The Imperial University

The public space of higher education is under siege. The Imperial University interrogates in brilliant detail the nature of such attacks and the hidden structures of power and politics that define them. But it does more in providing a passionate call to rethink higher education as part of a future in which learning is linked to social change. A crucial book for anyone who imagines the university as both an essential public sphere and an index of what a democracy should be.

Henry A. Giroux, McMaster University

Piya Chatterjee and Sunaina Maira’s The Imperial University charts the many ways that institutions of higher education fail to meet the needs of students and the teachers who instruct them. It’s a wonderful, stimulating and anger-inducing book.

Truthout

The Imperial University

Contents

Introduction. The Imperial University: Race, War, and the Nation-State

Piya Chatterjee and Sunaina Maira
I. Imperial Cartographies
1. New Empire, Same University? Education in the American Tropics after 1898
Victor Bascara
2. Militarizing Education: The Intelligence Community’s Spy Camps
Roberto J. González
3. Challenging Complicity: The Neoliberal University and the Prison-Industrial Complex
Julia C. Oparah
II. Academic Containment
4. Neoliberalism, Militarization, and the Price of Dissent: Policing Protest at the University of California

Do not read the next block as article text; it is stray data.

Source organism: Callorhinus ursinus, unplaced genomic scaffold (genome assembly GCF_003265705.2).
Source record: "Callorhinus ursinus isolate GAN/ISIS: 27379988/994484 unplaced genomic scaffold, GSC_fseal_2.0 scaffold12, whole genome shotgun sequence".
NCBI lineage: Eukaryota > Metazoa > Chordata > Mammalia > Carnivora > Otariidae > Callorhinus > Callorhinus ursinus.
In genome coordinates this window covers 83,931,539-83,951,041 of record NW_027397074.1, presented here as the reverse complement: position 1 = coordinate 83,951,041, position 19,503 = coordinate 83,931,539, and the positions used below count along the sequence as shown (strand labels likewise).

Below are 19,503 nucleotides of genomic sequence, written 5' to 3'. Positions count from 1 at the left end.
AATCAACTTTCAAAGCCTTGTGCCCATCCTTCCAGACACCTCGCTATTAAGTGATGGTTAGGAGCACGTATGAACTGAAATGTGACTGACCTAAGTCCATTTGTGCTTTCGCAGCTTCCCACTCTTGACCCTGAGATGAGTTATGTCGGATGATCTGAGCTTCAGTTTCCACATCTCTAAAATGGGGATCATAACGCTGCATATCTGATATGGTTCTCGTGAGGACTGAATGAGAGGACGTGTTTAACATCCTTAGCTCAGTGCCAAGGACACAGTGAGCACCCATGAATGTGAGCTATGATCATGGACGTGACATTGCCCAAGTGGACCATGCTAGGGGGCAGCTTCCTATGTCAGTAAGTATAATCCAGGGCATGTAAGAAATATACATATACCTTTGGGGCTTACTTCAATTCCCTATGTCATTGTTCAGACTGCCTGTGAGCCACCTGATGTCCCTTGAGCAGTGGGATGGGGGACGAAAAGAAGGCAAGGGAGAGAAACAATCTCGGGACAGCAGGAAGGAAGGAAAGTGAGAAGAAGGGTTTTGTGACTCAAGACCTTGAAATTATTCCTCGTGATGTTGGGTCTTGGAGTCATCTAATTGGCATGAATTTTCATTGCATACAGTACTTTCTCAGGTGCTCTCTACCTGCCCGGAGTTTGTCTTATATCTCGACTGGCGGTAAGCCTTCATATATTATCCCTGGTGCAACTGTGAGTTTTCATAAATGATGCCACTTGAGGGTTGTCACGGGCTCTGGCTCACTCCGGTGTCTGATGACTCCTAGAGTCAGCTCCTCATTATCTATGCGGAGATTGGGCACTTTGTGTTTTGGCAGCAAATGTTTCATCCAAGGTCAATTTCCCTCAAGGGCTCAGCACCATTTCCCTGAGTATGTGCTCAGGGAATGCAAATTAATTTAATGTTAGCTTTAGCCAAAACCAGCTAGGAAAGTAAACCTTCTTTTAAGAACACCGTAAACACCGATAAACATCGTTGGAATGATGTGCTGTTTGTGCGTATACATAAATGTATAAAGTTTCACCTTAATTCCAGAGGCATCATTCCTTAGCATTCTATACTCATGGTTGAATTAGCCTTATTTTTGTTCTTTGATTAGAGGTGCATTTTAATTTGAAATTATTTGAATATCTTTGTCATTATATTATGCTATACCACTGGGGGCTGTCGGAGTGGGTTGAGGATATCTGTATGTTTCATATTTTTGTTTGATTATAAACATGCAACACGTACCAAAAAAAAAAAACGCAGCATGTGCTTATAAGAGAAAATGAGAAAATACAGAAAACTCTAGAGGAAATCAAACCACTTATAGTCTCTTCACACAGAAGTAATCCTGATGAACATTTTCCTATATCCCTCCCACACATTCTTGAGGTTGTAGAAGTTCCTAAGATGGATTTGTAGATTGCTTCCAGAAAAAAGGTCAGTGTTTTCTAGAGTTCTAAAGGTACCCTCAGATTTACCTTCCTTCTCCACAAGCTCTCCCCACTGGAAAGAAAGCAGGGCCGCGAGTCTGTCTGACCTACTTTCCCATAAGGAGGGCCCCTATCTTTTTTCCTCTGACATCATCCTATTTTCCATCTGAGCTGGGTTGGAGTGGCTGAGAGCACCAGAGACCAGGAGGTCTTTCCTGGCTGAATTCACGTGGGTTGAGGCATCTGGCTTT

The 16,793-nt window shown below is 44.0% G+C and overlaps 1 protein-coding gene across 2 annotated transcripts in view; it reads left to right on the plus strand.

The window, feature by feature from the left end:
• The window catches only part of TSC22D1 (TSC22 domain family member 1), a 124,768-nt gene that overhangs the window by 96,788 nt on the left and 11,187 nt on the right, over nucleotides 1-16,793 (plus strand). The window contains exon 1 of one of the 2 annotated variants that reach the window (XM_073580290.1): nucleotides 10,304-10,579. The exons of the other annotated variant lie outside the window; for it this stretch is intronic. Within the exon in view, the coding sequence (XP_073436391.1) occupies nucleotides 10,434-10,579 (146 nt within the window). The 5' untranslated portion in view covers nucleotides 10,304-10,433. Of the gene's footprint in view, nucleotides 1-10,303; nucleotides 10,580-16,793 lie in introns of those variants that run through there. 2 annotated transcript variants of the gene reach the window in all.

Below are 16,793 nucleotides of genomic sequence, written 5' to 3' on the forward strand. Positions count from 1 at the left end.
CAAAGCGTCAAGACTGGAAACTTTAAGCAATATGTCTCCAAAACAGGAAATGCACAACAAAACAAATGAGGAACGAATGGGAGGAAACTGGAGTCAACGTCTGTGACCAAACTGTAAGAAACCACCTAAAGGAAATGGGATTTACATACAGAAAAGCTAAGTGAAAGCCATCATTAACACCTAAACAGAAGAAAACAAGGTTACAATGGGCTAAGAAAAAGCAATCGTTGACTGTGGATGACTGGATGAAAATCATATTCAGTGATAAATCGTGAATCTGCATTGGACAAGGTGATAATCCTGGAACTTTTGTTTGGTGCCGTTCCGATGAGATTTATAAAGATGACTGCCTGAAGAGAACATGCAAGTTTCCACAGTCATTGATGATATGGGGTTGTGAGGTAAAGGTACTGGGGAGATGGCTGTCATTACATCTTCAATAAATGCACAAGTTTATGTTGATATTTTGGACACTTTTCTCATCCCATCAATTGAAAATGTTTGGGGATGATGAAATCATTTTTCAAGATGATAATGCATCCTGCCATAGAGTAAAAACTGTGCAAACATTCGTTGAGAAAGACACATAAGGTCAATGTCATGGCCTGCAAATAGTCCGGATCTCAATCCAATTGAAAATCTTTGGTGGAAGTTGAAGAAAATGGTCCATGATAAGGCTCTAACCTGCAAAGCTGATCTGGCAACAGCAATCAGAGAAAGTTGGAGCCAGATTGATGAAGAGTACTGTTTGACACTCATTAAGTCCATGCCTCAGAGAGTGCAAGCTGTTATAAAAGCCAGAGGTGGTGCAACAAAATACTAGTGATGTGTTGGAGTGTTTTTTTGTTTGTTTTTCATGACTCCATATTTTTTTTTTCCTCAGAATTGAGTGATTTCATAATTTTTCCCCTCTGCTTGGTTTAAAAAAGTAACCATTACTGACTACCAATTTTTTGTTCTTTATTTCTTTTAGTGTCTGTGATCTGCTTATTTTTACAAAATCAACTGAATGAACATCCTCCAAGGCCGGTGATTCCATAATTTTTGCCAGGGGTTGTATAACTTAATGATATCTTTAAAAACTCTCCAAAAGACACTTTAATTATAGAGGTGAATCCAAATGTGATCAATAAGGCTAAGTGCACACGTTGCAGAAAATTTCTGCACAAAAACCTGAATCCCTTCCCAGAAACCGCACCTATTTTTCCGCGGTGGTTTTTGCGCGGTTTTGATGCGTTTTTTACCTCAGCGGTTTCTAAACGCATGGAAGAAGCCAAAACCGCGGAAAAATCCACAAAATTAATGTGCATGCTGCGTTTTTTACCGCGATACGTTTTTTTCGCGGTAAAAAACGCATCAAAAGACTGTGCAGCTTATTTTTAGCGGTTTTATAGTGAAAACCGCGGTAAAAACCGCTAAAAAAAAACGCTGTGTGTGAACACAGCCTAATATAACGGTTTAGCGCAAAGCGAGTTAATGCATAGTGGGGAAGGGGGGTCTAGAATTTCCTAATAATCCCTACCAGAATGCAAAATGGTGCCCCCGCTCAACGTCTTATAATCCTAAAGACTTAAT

Farah Godrej
5. Faculty Governance at the University of Southern California
Laura Pulido
6. The BDS Movement and Violations of Academic Freedom at Wayne State University
Thomas Abowd
7. Decolonizing Chicano Studies in the Shadows of the University’s “Heteropatriracial” Order
Ana Clarissa Rojas Durazo
III. Manifest Knowledges
8. Normatizing State Power: Uncritical Ethical Praxis and Zionism
Steven Salaita
9. Nobody Mean More: Black Feminist Pedagogy and Solidarity
Alexis Pauline Gumbs
10. Teaching outside Liberal-Imperial Discourse: A Critical Dialogue about Antiracist Feminisms
Sylvanna Falcón, Sharmila Lodhia, Molly Talcott, and Dana Collins
11. Citation and Censure: Pinkwashing and the Sexual Politics of Talking about Israel
Jasbir Puar
IV. Heresies and Freedoms
12. Within and Against the Imperial University: Reflections on Crossing the Line
Nicholas De Genova
13. Teaching by Candlelight
Vijay Prashad
14. UCOP versus R. Dominguez —The FBI Interview: A One-Act Play á la Jean Genet
Ricardo Dominguez

Acknowledgments
Contributors
Index

The Imperial University

UMP blog - The BDS movement and the front lines of the war on academic freedom. By Sunaina Maira.

One of the major counter-arguments levied against the academic boycott movement is that it silences academic freedom. The rub here is that this counter-offensive is concerned only with the academic freedom of Israeli scholars, erasing the degradation of academic freedom—as well as of other freedoms—of Palestinians. This argument disappears Palestinians, and it also evades the assault on academic freedom of U.S. scholars and all those who speak openly about the Israeli state’s violence and racism, including dissident Israeli academics.

Read the full article.

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UMP blog - The definition of academic freedom, for many, does not accommodate dissent. By Steven Salaita.

Academic freedom is often a diversion from the free practices of academic labor. It does not yet fully accommodate dissent. In many ways, as the essays in the collection The Imperial University: Academic Repression and Scholarly Dissent illustrate, academic freedom is a byproduct (and progenitor) of deeply conformist institutional cultures. It can be an administrative convenience, a high-minded diversion, a platitude, or an appropriated symbol. 

Read the full article.